Controlled flood of the Grand Canyon begins a four-day exercise on the Colorado River:  “Octavia Patno and her mom, a federal hydraulic engineer, stood on a narrow walkway at the base of Glen Canyon Dam Monday morning, their heads covered with hard hats. The Colorado River flowed below. Red-rock canyon walls towered above. The dam’s hydropower turbines hummed.  At 11 a.m., it was time for Octavia, 13, to flood the Grand Canyon. She pulled a lever above four empty jet tubes that pointed toward the river. It was heavier than she expected. In the next moment, she turned around, her mouth open in surprise. … ”  Read more from Arizona Central here:  Controlled flood of the Grand Canyon begins a four-day exercise on the Colorado River

Looming Drought Prompts Arizona Cities to Stock up on Colorado River Water:  “Before a natural disaster hits, what do you do? You run to the store and load up on food, water, and batteries, of course.  Something similar is happening in central Arizona with water as a serious drought looms on the horizon.  In recent years, cities, municipalities, tribes, and industries have been upping their orders from the Central Arizona Project, which is responsible for transporting water through 336 miles of pipelines and canals from Lake Mead on the Colorado River to Maricopa, Pima, and Pinal counties. … ”  Read more from New Times Phoenix here: Looming Drought Prompts Arizona Cities to Stock up on Colorado River Water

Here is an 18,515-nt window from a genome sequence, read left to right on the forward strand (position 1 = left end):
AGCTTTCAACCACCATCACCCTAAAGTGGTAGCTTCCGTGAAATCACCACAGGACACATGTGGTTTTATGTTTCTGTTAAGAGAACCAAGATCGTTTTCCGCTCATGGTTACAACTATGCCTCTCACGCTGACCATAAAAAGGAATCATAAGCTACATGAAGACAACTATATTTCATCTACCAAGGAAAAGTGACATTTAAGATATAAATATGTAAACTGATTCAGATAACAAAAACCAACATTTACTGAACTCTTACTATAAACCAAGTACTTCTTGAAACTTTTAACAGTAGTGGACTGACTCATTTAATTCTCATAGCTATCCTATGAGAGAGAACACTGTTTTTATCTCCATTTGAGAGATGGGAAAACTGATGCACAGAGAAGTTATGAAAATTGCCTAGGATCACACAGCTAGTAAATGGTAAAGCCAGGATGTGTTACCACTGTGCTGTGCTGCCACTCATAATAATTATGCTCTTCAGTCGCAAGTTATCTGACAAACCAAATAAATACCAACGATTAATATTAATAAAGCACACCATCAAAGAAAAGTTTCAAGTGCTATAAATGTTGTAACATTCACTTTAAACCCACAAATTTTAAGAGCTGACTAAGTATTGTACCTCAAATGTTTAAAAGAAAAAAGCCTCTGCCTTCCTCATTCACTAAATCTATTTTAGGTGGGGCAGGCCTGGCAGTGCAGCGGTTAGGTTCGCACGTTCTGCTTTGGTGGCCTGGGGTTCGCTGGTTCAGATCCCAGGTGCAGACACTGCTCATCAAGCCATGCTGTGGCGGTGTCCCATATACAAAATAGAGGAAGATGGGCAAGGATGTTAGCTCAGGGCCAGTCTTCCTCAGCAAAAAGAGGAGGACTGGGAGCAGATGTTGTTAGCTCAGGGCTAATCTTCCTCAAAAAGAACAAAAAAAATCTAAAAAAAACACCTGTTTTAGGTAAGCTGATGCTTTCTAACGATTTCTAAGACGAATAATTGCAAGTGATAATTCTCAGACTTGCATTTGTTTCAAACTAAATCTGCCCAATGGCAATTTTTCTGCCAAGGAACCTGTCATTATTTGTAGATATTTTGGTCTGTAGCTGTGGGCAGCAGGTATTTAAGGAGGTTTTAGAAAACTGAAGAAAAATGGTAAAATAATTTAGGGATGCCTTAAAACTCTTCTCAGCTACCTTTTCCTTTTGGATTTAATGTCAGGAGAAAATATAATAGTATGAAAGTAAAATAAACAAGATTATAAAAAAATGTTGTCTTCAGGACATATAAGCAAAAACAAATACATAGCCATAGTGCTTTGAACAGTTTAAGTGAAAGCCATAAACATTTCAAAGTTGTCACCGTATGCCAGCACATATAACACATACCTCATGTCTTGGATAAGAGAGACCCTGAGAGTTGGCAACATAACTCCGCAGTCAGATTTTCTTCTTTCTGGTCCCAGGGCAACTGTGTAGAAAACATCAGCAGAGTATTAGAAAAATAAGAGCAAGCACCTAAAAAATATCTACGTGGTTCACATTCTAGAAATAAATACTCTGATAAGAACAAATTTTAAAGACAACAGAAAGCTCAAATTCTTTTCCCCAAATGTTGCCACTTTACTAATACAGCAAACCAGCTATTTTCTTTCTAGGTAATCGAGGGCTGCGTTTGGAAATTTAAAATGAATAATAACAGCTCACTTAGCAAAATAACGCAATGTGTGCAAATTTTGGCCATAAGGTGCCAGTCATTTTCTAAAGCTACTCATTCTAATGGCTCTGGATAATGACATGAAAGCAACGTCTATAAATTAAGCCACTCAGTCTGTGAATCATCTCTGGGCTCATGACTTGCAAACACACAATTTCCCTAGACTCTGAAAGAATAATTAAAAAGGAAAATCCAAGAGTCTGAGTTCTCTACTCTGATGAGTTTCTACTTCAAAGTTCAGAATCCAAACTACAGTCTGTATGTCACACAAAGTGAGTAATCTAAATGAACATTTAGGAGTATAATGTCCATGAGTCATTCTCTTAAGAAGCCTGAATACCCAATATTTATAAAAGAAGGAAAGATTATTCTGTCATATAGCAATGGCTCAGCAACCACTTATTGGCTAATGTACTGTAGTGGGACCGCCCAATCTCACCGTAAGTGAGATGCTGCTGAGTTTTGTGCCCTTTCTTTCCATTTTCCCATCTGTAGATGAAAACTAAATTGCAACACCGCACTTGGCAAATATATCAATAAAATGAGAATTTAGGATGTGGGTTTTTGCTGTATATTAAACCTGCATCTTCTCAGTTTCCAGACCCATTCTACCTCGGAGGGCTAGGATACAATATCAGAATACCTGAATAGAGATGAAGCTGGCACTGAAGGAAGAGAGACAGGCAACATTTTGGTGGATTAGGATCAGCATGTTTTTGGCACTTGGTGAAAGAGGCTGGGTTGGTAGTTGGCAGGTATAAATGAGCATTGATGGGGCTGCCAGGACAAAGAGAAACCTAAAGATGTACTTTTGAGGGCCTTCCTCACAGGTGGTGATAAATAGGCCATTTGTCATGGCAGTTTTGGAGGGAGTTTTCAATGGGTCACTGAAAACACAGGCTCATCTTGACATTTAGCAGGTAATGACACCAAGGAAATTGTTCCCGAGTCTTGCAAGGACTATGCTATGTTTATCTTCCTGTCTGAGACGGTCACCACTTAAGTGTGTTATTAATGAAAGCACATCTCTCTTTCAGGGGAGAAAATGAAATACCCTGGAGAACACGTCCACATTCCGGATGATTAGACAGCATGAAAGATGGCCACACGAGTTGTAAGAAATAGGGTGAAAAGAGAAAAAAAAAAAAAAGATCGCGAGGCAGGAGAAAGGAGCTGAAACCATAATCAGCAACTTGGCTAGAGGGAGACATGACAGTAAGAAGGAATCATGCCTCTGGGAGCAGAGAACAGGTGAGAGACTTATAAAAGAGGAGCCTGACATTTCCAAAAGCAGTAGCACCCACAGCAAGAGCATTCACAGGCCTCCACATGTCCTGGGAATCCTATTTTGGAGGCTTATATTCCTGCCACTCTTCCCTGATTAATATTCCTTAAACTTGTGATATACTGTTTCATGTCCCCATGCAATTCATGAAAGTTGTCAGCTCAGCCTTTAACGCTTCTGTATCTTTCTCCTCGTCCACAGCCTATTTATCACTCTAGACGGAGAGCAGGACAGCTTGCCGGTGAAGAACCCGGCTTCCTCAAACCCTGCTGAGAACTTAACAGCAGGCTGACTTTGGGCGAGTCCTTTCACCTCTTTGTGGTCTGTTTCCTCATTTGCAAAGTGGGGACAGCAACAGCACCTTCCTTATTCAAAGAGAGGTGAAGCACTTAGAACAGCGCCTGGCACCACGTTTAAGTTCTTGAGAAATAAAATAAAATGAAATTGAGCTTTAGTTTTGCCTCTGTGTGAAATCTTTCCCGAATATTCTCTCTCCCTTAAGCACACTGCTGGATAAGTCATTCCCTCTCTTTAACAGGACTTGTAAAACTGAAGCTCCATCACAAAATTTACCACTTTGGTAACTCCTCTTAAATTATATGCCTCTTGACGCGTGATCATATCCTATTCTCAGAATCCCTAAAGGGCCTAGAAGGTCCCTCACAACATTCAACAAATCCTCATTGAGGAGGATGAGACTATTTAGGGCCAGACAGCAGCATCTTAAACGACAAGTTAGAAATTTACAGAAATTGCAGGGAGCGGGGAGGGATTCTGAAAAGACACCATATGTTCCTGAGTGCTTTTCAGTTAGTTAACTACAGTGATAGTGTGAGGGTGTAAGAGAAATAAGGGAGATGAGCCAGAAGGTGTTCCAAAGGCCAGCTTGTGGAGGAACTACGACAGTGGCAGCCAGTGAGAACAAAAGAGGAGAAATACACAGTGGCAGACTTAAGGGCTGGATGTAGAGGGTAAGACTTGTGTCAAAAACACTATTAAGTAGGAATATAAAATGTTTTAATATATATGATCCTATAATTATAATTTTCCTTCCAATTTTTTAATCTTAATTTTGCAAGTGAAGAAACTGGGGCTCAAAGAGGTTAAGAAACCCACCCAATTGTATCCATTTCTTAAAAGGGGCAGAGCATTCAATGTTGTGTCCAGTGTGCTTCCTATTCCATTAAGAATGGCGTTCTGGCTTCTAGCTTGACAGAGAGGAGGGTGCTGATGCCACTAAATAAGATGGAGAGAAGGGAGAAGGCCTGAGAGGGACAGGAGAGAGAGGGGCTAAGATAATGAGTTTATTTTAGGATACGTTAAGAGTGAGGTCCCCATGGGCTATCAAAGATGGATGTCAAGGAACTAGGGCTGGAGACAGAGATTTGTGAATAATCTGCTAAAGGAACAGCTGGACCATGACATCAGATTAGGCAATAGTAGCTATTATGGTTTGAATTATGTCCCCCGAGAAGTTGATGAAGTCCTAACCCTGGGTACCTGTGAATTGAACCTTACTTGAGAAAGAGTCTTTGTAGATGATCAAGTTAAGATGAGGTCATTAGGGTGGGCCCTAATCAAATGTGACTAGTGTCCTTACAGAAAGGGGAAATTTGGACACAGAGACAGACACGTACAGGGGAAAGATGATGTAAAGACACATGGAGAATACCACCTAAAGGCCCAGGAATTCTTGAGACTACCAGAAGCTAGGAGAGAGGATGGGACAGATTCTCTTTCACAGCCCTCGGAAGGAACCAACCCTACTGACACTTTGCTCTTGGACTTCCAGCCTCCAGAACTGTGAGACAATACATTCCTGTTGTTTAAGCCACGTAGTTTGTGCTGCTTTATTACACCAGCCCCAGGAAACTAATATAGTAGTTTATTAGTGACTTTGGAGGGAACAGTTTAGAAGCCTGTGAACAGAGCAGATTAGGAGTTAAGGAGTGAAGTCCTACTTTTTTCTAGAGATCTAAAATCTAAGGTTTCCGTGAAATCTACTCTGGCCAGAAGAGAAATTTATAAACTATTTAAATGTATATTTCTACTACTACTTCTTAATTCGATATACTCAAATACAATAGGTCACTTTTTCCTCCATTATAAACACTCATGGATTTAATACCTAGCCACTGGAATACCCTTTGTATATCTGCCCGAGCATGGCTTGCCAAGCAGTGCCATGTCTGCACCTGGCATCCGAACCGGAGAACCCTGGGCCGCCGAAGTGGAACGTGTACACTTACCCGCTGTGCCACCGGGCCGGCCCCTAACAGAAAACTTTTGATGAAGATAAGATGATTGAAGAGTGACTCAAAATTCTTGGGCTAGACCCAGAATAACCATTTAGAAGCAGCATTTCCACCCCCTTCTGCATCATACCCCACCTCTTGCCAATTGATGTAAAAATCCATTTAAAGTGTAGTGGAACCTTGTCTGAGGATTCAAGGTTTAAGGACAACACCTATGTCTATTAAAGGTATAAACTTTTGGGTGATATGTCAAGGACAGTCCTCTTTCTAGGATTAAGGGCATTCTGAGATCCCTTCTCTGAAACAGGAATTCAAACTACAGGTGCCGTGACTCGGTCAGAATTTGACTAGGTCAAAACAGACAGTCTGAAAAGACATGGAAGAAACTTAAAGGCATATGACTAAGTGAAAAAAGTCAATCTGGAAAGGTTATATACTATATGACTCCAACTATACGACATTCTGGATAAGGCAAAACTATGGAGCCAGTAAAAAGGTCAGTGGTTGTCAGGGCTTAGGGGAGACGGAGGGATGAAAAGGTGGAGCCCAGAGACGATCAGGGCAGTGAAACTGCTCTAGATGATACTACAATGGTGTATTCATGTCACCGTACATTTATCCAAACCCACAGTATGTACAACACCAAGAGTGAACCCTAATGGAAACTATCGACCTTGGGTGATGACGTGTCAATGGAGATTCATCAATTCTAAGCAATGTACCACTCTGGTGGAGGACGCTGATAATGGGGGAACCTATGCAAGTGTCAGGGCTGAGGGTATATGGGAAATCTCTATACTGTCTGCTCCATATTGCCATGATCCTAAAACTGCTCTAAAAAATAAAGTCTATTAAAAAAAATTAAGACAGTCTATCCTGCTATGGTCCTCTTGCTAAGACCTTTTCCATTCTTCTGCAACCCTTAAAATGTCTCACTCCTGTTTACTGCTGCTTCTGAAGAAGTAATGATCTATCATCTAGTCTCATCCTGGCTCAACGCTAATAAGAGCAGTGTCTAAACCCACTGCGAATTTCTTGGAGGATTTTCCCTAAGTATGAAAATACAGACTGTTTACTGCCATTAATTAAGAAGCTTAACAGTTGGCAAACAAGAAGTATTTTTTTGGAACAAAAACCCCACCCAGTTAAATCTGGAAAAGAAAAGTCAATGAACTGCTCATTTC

Tribes want a say in the Colorado River’s future:  “There are several ticking time bombs in western water.  The first is obvious. How much less water will fall from the sky because of climate change?  Another big one is barely talked about and will take decades if not a century to end. How will bureaucrats, lawmakers and the courts deal with the rights of Native American tribes that have claims to water from the Colorado River? … ”  Read more from the Voice of San Diego here:  Tribes want a say in the Colorado River’s future

Also on Maven’s Notebook today …

BLOG ROUND-UP: Climate change and salmon on the San Joaquin, A water budget for the environment, Countdown to drought, When levees fall down, Contaminated Valley groundwater, and more …

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About the Daily Digest: The Daily Digest is a collection of selected news articles, commentaries and editorials appearing in the mainstream press. Items are generally selected to follow the focus of the Notebook blog. The Daily Digest is published every weekday with a weekend edition posting on Sundays.